For the Indigenous-led clean energy transition to advance in the territories, the federal government will need to develop a wholistic set of programs, funding streams, and opportunities which address the interconnected nature of northern energy needs. Training, capacity-building, and knowledge exchange are critical supports for this work, but they must be accompanied by consideration for the ongoing infrastructure gap. Acknowledging the relationship between broad infrastructure funding and Indigenous renewable energy development will enable a more efficient, more equitable, and more accessible transition; the federal government plays a role in bridging these gaps.

What would a made-for-the-north program look like?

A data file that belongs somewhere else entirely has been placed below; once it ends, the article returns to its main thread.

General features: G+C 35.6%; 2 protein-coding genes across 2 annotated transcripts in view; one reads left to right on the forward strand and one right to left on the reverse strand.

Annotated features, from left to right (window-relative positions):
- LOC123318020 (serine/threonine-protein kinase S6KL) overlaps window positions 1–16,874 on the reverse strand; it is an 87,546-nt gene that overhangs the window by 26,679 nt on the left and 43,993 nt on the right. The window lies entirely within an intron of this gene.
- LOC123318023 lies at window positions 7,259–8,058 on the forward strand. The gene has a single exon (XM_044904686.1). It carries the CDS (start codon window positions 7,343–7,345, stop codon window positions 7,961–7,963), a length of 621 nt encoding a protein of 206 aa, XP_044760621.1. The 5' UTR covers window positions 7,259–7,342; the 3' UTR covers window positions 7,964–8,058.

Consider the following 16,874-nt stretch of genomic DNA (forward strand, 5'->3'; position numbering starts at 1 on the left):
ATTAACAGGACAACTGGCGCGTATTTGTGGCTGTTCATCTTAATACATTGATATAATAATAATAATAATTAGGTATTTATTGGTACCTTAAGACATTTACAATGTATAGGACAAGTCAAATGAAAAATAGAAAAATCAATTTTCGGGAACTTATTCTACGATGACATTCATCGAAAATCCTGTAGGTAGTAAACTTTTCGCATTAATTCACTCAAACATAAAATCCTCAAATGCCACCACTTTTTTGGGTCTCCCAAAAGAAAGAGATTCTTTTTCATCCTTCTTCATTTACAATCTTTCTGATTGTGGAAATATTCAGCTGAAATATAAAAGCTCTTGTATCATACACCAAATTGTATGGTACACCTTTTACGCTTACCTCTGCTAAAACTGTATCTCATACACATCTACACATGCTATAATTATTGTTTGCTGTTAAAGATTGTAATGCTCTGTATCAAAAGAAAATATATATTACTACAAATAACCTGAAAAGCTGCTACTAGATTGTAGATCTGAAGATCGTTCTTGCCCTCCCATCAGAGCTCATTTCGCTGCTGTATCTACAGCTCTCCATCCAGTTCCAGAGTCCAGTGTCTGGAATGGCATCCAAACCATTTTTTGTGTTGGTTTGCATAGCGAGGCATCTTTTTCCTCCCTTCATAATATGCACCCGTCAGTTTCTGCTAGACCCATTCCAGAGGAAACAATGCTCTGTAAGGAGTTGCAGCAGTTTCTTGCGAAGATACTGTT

Some barriers posed by current funding models include strenuous financial reporting, requirements for matching funding, and inconsistent availability. These issues put impactful initiatives in jeopardy by compromising availability, consistency, and predictability for project funding and development. For example, the Arctic Energy Alliance (AEA) – an organization supporting efficient and renewable energy practices in the NWT – has been largely supported through the Low Carbon Economy Leadership Fund (LCELF). Uncertainties on funding availability for this upcoming 2024-25 fiscal year, however, may result in pauses to many of AEA’s successful community clean energy programs. These types of inconsistencies are common for existing funding programs, highlighting the importance of long-term commitments and the role reliable policy plays in enabling successful initiatives.